NLEA Team took part in Strategic Doing Workshop hosted by MSU Extension which taught the practice of collaborative leadership to move action items forward.
Like many organizational planning sessions, a group is hired to come in and help write a strategic plan and after hours of work the question still remains, “how do we implement this?” Oftentimes a plan either doesn’t have a sense of purpose, or it wasn’t specific enough for anyone to carry out.
To add to this lack of purpose, meetings are often ineffective: 73 percent of employees do other work in meetings and 75 percent of individuals have no formal training to run a meeting.
The problem is that our meetings and collaborative groups today are no longer hierarchical, chain-of-command type settings, and often there is nothing in place to make sure group members are accountable for work they do or don’t do. “Instead of our old habits of command and control, we have to figure out how to align and activate a network of people and organizations;” this is the concept behind Strategic Doing.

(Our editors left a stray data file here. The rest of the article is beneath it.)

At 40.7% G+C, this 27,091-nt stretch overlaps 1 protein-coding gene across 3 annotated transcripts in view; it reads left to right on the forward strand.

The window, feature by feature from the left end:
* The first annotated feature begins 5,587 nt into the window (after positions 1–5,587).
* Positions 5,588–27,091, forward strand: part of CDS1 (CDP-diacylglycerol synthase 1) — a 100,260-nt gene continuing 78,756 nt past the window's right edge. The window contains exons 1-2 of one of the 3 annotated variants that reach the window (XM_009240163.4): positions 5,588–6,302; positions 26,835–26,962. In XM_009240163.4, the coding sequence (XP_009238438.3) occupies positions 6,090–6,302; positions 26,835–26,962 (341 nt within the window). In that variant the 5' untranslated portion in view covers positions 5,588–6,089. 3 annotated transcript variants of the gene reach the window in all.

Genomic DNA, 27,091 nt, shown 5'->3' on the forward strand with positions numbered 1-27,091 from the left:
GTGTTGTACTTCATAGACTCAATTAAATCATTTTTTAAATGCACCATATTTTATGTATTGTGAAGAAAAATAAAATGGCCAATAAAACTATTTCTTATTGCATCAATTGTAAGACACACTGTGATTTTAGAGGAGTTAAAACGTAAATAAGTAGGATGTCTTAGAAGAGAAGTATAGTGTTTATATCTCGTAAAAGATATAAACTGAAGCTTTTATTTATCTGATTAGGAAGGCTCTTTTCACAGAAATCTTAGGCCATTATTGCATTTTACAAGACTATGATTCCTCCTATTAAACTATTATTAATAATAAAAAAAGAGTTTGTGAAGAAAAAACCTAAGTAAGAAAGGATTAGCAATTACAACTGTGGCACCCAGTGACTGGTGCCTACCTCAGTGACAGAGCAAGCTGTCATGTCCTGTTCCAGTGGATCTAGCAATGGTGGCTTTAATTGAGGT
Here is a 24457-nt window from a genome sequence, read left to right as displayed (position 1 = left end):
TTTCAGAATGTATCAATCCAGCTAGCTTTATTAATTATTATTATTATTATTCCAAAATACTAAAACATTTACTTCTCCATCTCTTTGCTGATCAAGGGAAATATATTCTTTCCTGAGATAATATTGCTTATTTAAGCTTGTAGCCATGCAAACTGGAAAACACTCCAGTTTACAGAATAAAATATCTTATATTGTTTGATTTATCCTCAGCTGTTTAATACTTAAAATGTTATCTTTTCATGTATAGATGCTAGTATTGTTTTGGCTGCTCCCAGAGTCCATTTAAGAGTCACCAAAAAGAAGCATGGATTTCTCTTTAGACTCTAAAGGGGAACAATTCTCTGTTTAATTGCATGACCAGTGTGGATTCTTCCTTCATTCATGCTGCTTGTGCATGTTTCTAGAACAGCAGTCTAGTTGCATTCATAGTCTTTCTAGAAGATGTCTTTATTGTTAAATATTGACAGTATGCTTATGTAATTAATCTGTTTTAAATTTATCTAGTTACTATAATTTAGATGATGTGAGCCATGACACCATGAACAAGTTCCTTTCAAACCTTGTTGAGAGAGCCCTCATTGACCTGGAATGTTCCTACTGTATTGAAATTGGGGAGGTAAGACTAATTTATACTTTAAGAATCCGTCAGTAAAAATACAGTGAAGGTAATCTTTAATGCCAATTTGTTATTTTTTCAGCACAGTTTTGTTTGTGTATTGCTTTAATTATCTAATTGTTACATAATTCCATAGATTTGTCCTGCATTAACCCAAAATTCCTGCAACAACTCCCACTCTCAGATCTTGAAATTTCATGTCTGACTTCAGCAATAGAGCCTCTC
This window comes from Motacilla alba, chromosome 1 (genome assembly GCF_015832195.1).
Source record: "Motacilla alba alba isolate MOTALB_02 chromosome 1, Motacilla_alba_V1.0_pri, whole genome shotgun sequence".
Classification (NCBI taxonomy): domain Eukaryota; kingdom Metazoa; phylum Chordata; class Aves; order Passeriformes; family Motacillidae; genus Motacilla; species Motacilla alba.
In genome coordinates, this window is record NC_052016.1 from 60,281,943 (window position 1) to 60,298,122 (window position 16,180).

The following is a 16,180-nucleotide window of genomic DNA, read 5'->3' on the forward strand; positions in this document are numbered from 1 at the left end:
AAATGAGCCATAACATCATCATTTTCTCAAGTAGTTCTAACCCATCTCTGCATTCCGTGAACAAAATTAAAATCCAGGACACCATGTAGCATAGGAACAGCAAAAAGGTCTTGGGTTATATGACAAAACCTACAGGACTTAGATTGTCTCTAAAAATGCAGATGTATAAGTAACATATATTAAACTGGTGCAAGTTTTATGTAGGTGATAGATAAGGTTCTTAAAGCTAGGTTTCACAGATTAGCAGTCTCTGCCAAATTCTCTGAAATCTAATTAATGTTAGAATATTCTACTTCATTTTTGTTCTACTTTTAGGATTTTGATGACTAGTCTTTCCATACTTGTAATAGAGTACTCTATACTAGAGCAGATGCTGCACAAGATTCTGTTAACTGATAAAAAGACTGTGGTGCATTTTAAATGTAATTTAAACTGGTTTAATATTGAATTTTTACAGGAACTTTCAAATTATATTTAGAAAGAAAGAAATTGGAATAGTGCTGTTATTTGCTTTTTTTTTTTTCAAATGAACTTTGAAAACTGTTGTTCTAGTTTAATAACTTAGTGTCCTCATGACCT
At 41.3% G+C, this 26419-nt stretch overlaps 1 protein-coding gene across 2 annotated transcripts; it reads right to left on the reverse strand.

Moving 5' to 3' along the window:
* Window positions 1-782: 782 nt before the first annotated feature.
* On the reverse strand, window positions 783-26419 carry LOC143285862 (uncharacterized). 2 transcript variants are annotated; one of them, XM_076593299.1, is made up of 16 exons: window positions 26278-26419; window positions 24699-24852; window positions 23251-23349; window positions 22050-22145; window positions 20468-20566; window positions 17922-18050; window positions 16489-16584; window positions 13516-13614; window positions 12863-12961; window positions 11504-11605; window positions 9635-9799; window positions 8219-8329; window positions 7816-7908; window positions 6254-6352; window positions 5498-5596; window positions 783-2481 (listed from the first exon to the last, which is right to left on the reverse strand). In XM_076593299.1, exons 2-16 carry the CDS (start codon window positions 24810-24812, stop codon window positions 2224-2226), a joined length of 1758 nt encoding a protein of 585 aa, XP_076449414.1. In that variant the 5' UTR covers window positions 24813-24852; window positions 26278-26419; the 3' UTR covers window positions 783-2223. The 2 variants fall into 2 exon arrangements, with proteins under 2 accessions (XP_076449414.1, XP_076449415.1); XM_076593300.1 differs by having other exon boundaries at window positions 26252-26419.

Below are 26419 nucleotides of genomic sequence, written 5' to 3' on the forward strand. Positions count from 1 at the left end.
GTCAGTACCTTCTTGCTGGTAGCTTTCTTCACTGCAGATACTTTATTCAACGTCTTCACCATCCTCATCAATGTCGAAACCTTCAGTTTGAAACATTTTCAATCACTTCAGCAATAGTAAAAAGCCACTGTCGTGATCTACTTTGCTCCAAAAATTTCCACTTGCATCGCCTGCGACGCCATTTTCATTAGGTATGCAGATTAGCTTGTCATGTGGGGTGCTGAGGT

At its root, Strategic Doing can propel a small, focused group to bring something to the table and each have a role in making a project happen. With 10 simple rules, your meetings and plans can be transformed:
- Create and maintain a safe space for deep, focused conversations. Identify the core group of 6 action oriented individuals and meet in a space that will foster discussion.
- Frame conversation around appreciative question. Positive problem solving. Imagine if your community could be X? What would that look like?
- Uncover hidden assets among the group. Have everyone share what they bring to the table, strengths, connections, and project ideas.
- Link and leverage your assets to create new opportunities. You may notice aligned interests or project ideas forming, or discover contacts that could help make projects possible. Combine the group assets and you can move a project forward easier.